It is so easy to feel alone when you are diagnosed with a medical condition that requires modifying and changing all the foods and beverages you eat and drink. We take the ability to eat and drink for granted. After all, you’ve been eating and drinking your whole life!
For many of us, eating and sharing meals is how we socialize. Food also has a strong cultural significance. Not being able to share in the joy and satisfaction of enjoying a meal can leave you feeling isolated. This is why it is so important to find the support for managing you condition.
You are most certainly not alone. In 2013, more than ten million Americans had a swallowing test. The National Institutes of Health estimates that one in six Americans over the age of 60 is having trouble swallowing. The US spent over 500 million dollars in dysphagia-related hospital re-admissions in 2013. The statistics are staggering.
The National Foundation of Swallowing Disorders is a great online source of information and support. (Disclaimer: I am a board member of the National Foundation of Swallowing Disorders) The NFOSD offers topical information, webinars, patient support, education, referrals and all things related to research and treatment for swallowing disorders. The NFOSD webinar series covers topics like how to find the right professional to help with a swallowing disorder, nutrition and dysphagia (my specialty) and more. The goal of the foundation is to “advance the prevention and treatment of swallowing disorders in our lifetime”. For more information, visit this website:
Swallowing problems often co-occur with other health issues like Alzheimer’s, ALS, Stroke and Parkinson’s disease. For disease-specific information visit:
ALS Association www.alsa.org
Alzheimer’s Foundation of America www.alzfdn.org
The Alzheimer’s Association www.alz.org
American Parkinson’s Disease Association www.adaparkinson.org
National Stroke Association www.stroke.org
Support for People with Oral, Head, Neck Cancer http://www.sponhc.org
If you are caring for a child with eating or swallowing problems, a great resource is Feeding Matters. Visit their website: www.feedingmatters.org.
If you are looking for support close to home, contact your local hospital. Many hospitals have community outreach and support groups. If your local hospital doesn’t have a swallowing disorder-specific support group, ask them to create one. Or contact your community senior center. Many communities offer support for their aging population.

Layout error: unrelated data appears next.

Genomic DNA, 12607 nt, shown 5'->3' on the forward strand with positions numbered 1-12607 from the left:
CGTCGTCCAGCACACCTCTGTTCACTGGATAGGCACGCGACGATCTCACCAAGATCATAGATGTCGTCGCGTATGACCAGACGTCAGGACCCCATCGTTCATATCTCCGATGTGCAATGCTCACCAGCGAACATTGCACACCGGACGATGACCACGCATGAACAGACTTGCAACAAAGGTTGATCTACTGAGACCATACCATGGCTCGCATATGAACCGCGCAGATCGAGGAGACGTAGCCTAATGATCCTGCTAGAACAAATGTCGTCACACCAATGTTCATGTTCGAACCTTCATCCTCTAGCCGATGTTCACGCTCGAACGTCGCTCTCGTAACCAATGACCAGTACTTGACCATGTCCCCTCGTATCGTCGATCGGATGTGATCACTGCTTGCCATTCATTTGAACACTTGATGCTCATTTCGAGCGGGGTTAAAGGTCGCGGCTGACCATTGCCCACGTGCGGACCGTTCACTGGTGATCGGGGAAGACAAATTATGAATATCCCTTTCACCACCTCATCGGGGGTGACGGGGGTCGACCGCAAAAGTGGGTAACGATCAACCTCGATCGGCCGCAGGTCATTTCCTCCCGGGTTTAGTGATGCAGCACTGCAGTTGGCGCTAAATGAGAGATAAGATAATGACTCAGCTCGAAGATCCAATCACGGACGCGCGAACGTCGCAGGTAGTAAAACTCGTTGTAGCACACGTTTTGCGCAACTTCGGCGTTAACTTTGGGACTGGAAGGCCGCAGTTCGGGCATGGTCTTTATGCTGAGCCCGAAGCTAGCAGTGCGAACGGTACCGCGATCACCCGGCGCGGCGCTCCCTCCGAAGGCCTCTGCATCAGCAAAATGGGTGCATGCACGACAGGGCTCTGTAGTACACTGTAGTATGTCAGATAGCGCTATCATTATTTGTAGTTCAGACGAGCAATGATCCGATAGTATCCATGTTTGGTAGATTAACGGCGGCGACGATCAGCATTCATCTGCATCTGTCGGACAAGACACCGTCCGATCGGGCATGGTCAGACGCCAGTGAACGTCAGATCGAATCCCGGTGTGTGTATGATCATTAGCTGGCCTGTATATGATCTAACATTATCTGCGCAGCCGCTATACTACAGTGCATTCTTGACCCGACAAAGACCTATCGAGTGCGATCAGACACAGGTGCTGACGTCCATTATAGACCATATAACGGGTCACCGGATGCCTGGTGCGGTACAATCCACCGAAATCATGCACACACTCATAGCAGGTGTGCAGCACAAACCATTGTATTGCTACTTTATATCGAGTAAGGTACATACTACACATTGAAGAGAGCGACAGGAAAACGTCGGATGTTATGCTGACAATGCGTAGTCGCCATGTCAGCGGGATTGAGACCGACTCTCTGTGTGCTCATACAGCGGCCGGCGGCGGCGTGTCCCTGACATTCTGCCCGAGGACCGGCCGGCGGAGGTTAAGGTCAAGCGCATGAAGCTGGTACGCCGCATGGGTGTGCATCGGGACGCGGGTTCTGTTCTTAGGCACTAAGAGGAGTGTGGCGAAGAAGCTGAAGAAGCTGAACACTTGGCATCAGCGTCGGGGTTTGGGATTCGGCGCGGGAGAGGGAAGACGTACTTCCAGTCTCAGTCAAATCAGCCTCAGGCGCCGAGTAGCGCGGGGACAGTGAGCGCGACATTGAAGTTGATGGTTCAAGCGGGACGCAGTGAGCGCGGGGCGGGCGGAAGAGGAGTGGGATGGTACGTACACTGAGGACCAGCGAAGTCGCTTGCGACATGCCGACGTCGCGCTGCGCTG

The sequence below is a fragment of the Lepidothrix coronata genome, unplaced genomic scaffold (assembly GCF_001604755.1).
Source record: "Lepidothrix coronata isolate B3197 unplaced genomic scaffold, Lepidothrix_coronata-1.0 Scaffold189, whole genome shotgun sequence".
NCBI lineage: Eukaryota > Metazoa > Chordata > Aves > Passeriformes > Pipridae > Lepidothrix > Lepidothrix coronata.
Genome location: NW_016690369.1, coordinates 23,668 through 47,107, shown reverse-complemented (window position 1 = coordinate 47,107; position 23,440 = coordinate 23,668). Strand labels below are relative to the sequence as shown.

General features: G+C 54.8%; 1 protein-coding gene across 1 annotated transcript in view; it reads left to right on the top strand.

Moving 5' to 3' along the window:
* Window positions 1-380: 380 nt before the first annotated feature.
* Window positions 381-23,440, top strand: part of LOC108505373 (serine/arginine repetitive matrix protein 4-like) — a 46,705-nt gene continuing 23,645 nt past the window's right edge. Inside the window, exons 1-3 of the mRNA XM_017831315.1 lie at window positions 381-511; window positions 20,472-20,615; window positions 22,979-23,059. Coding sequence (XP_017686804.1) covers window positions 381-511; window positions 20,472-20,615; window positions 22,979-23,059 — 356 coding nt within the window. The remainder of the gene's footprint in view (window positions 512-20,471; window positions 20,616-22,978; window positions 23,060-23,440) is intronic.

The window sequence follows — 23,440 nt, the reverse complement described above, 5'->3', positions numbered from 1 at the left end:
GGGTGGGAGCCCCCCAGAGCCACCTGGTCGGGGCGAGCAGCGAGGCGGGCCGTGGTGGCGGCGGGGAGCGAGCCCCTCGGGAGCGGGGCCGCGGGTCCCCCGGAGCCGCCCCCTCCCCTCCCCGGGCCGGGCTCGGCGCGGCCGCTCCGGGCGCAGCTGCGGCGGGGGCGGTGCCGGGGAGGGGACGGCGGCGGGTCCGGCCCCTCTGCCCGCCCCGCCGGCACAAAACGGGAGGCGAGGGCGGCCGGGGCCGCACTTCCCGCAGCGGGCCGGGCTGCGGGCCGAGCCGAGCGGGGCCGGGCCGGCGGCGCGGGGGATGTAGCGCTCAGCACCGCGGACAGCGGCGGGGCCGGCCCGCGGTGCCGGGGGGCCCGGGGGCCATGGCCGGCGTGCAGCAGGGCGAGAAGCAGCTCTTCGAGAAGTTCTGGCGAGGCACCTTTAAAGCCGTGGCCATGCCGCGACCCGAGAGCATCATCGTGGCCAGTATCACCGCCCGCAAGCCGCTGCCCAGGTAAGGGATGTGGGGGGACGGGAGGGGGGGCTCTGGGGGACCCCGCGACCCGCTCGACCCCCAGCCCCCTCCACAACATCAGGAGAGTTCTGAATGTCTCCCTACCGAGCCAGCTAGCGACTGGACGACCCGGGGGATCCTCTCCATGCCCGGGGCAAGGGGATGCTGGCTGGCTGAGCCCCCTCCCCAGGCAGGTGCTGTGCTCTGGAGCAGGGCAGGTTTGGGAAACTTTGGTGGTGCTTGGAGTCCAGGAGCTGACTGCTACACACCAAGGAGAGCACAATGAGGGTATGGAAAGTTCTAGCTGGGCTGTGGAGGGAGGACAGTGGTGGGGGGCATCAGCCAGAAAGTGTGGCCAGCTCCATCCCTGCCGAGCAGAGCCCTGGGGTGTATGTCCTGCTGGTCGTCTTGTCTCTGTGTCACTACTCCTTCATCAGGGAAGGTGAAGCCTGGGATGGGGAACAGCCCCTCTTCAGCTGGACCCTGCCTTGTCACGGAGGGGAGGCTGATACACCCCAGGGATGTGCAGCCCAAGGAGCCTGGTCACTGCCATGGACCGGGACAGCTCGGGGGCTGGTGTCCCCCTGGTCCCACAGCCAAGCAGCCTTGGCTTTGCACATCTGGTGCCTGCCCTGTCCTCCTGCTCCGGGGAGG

Making changes to habits and lifestyle can be hard, especially when it is something as basic as eating. Finding the support of others with the condition and from those who treat the condition can make the adjustments and modifications a little easier to swallow.
Years ago, when I brought home my newborn son, I stumbled as I tried to find my “new normal”. Major life events mean that life has to change in a big way. The “normal – normal” seems to no longer exist.
Those first few weeks of caring for a totally dependent new life were exhausting, scary, “real” and totally overwhelming. Days were measured by feedings, naps and diapers. Since eating is such a basic part of living, I expected that feeding my son would come naturally. It didn’t. We had challenges. I met with Lactation Specialists in the hospital. I read everything I could get my hands on. What helped me most was reaching-out to other moms and getting advice. Slowly, as I became more comfortable and confident in my role as mommy/care-giver and after my son started eating regularly, the days started to make sense.
I like to compare my experience as a new mom to what families go through when a loved-one is sent home from the hospital after a stroke or other debilitating illness. Care-givers are thrust into roles they’ve probably never before navigated or at least have never practiced on their wife or husband or parent. Many people are often unprepared for the realities of managing the demands of cooking for someone with a swallowing disorder. Unfortunately, the “old way” of preparing meals won’t work anymore and the transition can be difficult. There are no “pureed diet” cooking shows on the Food Network. No famous chef has written a book about how to make pureed foods and beverages safe, nutritious and delicious…but I have.
I have dedicated my life to helping people eat, drink and return as close to “normal” as possible, as they navigate the road to recovery at home. During the ten years I spent working with staffs in hospitals, rehabilitation units and long-term care facilities, I taught many people how to properly manage foods and beverages for their patients with dysphagia. What I teach isn’t difficult or expensive but it can be critical to caring for someone who is living with a swallowing disorder.
The “new normal” will come with time and with a little instruction, a dose of creativity, and the right products. You can help restore the joy of eating and drinking to someone who is living with dysphagia.
If you need help or assistance, please contact me: firstname.lastname@example.org